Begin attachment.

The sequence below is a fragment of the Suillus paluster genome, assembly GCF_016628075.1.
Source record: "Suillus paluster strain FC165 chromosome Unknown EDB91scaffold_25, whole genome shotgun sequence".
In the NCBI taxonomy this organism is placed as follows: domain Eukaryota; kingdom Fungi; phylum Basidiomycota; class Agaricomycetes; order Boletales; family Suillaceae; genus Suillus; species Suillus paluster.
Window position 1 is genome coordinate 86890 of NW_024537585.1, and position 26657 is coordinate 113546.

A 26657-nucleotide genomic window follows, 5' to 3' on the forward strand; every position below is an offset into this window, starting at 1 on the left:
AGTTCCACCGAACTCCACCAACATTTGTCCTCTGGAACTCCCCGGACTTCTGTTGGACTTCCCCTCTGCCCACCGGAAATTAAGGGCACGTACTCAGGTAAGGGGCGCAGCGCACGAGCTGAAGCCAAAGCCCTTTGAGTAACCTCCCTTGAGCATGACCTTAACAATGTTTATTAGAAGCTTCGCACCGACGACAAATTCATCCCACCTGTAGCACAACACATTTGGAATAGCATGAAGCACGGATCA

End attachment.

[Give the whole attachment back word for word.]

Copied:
The sequence below is a fragment of the Suillus paluster genome, assembly GCF_016628075.1.
Source record: "Suillus paluster strain FC165 chromosome Unknown EDB91scaffold_25, whole genome shotgun sequence".
In the NCBI taxonomy this organism is placed as follows: domain Eukaryota; kingdom Fungi; phylum Basidiomycota; class Agaricomycetes; order Boletales; family Suillaceae; genus Suillus; species Suillus paluster.
Window position 1 is genome coordinate 86890 of NW_024537585.1, and position 26657 is coordinate 113546.

A 26657-nucleotide genomic window follows, 5' to 3' on the forward strand; every position below is an offset into this window, starting at 1 on the left:
AGTTCCACCGAACTCCACCAACATTTGTCCTCTGGAACTCCCCGGACTTCTGTTGGACTTCCCCTCTGCCCACCGGAAATTAAGGGCACGTACTCAGGTAAGGGGCGCAGCGCACGAGCTGAAGCCAAAGCCCTTTGAGTAACCTCCCTTGAGCATGACCTTAACAATGTTTATTAGAAGCTTCGCACCGACGACAAATTCATCCCACCTGTAGCACAACACATTTGGAATAGCATGAAGCACGGATCA